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August 27, 1914 - North Vernon Plain Dealer

    As we glance back over the years through which we have passed the places which stand out most prominently in our minds are the scenes of our childhood. No one has expressed this truer than Whittier who said:
The hills are dearest which our childish feet
Have climbed the earliest, and the stream most sweek,
Stooped to their waters o'er the grassy bank
Midst the cold dreary sea-watch, home's hearth-light,
Shines around the helms-man plunging through the night
And still with inward eye the traveler sees,
In close, dark, strange streets, his native trees,
The homesick dreamers' brow is fanned
By breezes whispering of his native land,
And on the strangers dim and dying eye.
The soft sweet pictures of his childhood lie."
    Not least among these pictures is the old schoolhouse where the foundation for our life's work was laid. Fancy carries us back to the little old cabin on the hill, others to the little frame building around which the rabbits played and the cows roamed. Others see the little red brick which still stands in the beautiful grove on the plain.
    In considering the history of what is known as Rabbit Plains School we must not forget to mention the sturdy pioneers to whom we are indebted, men and women of strong purposes. They did not only lay the foundation on which they built their modest homes but they also laid the foundation upon which characher was built.
    Benjamin Merrell was one of the first settlers who came to the neighborhood. He was a blacksmith and his son John, made wagons. Among his decendants now in the neighborhood are the Coles, Fewells, Giddings and Johnsons.
    Among the first patrons of hte school were the Wildmans, Stephensons, Hudsons, Miles, Custer, Grahams, Dentons and Smiths.
    It was among such people as these that the need of a school was felt that the "young idea might be taught how to shoot." In 1850 the first schoolhouse was built on the old Stephenson farm. It was situated near Little Graham Creek on the hill south of where Custer's mill once stood. It was situated near Little Graham Creek on the hill south of where Custer's mill once stood. Miss Place was the first teacher, A. D. Stephenson came next then Gill Cox and last Miss Mary Dolan. Then fire destroyed the little log cabin. The next school was taught by Mrs. Phoebe Stephenson in an old log cabin on what is now the Giddings farm. But as times advanced these sturdy pioneers began to realize that they must have a better building. After many stormy meeting of the people it was decided to locate the building in the green woods where only cow paths led to it. This was done and the first name given to it was "Rabbit Plains." There are many stories as to how Rabbit Plains got its name. The most popular one is that a Mr. Wm. Burditt was hunting and came upon the schoolhouse. As rabbits were numersous and the schoolhouse was on a plain he called it "Rabbit Plains," and thus it still remains.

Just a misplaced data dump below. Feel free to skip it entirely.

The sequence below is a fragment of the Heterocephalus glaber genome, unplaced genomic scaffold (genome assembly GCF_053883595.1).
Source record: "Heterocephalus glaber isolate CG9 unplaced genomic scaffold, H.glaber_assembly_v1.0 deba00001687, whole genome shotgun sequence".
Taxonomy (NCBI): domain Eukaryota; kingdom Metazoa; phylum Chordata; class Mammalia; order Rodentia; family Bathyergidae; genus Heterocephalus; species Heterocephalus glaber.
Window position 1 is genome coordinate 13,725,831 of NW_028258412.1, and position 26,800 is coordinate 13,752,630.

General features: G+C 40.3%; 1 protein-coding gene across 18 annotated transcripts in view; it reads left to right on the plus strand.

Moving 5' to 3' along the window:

Sometime about 1872 the well was dug. Previous to that time water was obtained from the streams in the ravines for drinking purposes and no one ever died from poison taken in water. The first house, the frame building, was built about 1861 and the teachers who taught in it were: A. D. Stephenson, 1861-1862; Juliette Anson, Emma Young, Collins Wildman, A. D. Stephenson, Ursla M. Shuck, Kate Truesdale, Perry E. Owens, William Wilmann, Peter Shuck, Jacob Wildman, Perry Owens, Arthur Rogers and Effie Hendricks. The frame building stood until 1895 when one evening it was discovered to be on fire. Neighbors rushed to the scene but they were too late to saven even a book. The building was gone leaving only ashes and melted glass to tell the story. The remainder of the term was taught in a vacant storeroom.
    In 1896 the present building was built. No longer would wood suffice so the best of brick was bought and a neat little building was put up. This building still stands. It too has had the best teachers that the township could provide. The school has always been among the first. The work was always the best. The study hours were filled with hard labor but the pupils were not bookworms. When study hours were over the playground reverberated with the joyful noise of the players. Games of all kinds were played and when Old Mother Goose had done her work you could see the snowballs fly, yes, and feel them too. Years ago the teachers used to come to school with fear and trembling at times for they were almost sure to find the door locked and locked it would stay until the mischievous boys were sure that there was a treat coming. One teacher tried to bluff his way in with a sack of corncobs but the sham was discovered before he had got entirely in and he was pushed out. Such were the times they had but the great respect for the teacher prevailed.
    Now we are scattered and those good times are past, and are but memories to some of us. But the lessons learned there have never been forgotten. The knowledge that our teachers imparted to us have tended to make us better, have gone into our lives and made us stronger for we can never cease being thoughtful. They have made us what we are? We have followed every occupation and profession of life. Some of us are farmers, others merchants, mechanics, lawyers, teachers and preachers. As time speeds on may each and every one be faithful to his trust. May we realize that this life is but a journey that ends-where?

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